“We just made our debut on the Web today,” Hobica said. “But soon enough we are going to have an app so that people can easily access the site with their smartphones and tablets.”

When asked what he thought the best feature about Tingo was, Hobica said, “it’s like our slogan says, ‘You just can’t lose.’”

Tingo.com looks like it has an innovative booking scheme for consumers. I just question the way the site has been unveiled to the public.

The launch of Tingo.com shows how social media like Huffington Post is used to advertise a company in a way that does not look like sponsored advertisement. George Hobica writes about three companies in a consumer oriented article without really revealing the extent of his involvement with one of those companies. He discloses his company has the same parent company as Tingo.com, but the other story in ibtimes.com reads like he has a role and financial interest in promoting Tingo.com.

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I left a comment on the HuffPo blog post:

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Apparently my comment was not approved as it does not appear on the HuffPo article comments today.

 

Tingo.com advantage to traditional Best Rate Guarantee Claims

Tingo.com has the advantage of letting a member book a hotel and then Tingo.com does the work of checking if the rate drops before the hotel stay.

Sounds great. Right?

As the writer of Loyalty Traveler, I focus on hotel loyalty programs of major hotel chains. Hotel loyalty programs do not award points or elite stay credit for bookings on third party online travel agencies like Tingo.com. Marriott and Hyatt though supposedly honor elite benefits even on third party bookings.

Tingo.com can probably be used by loyalty program members as a kind of insurance policy since there are no cancellation fees for Tingo.com bookings cancelled within the hotel’s policy for the rate. You can always book a hotel through Tingo.com and then sit back and see if better rates come along. Tingo will rebook your reservation and email you whenever there is a rate drop.

For example: I can book a hotel in March on Tingo.com for a stay in September and keep track of the rate changes by Tingo emails. Book a loyalty program hotel like Hilton or Marriott this way and I am notified when the rate goes down without needing to go back and check the hotel website periodically. An email from Tingo.com when a good discount comes along allows me to cancel the Tingo.com booking and rebook directly through the hotel’s website for loyalty benefits, points and stay credit.

Conclusion:  Tingo.com looks like a site with great potential value for some consumers booking hotels. This site is less useful for loyalty travelers interested in earning points and elite status with major hotel chains.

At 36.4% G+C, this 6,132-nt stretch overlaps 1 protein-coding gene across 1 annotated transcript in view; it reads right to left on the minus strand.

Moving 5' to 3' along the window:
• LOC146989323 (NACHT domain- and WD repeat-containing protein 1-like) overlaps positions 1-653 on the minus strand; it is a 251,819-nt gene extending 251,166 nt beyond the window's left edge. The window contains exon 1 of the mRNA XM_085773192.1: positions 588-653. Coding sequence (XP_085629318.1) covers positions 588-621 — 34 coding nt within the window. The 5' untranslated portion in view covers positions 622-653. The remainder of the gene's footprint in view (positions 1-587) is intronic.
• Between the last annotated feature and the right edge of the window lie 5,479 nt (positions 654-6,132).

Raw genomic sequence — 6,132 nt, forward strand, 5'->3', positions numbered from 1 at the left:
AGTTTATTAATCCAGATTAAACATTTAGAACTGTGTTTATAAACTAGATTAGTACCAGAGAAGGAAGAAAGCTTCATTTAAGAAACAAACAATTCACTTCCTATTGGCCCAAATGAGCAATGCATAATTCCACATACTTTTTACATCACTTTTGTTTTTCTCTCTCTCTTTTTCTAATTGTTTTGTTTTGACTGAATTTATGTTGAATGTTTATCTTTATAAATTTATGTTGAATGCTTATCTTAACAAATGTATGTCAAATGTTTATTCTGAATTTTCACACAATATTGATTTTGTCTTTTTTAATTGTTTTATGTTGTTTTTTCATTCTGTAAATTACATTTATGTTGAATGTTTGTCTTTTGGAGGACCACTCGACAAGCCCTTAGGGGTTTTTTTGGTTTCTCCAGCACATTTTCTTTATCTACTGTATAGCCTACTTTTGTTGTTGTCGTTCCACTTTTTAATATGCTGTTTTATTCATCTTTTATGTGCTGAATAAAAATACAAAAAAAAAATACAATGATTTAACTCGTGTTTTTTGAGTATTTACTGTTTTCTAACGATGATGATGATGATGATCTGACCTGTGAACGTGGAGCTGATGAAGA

Tingo.com is primarily a site I recommend if you are booking an independent hotel or a chain hotel where you do not expect to have much in the way of hotel loyalty program benefits for your stay.

I’d love to hear readers’ thoughts on Tingo.com.

9 Responses

  1. Great article, Ric! Thanks for the detailed review and analysis. This reminds me of autoslash. Tried it, but usually could get better deals through AAA offers on Hertz.

  2. Thanks for another great post! It is impressively comprehensive and analytical – like all your reviews. :) I really hope they answer the perceptive questions that you raised on the Huffington Post blog. Otherwise I think the new site is misleading and over-promises.

  3. Great analysis. I will use tingo as suggested as an alerting and hedging tool. Thanks as always.

  4. Like Joe, I might test the program only as a backup alert system of my already directly booked stays on my chain hotels. Again, kudos for the great information and legwork on analyzing the program.

  5. Just wanted to add my thanks for the objective analysis!

  6. Sounds like it would work for continuing to rebook at lower rates since they continue checking even after the first drop. Just have to have a reminder to cancel the tingo.com booking before the non-cancellation policy kicks in. Now, if they offered rebooking/refunds at AAA rates, it would make more sense to just book with them.

  7. [...] says that TripAdvisor's Tingo.com site has built a better hotel booking mousetrap. http://boardingarea.com/loyalt…-rate-refunds/ The idea does seem quite clever to me and — if I routinely used online travel agencies to book [...]

  8. Fantastic article!

  9. Beware that ANY changes you want to make to reservation whether adding or subtracting a day requires a full cancellation to accomodations and a rebooking at your own risk. Customer service e mailed that this info was in their FAQs section. I can’t find it there. It’s definitely not on any of the check out pages. I had this issue with a week at Mauna Lani in Hawaii and was advised by Tingo to book another week before cancelling the first. Nothing was available.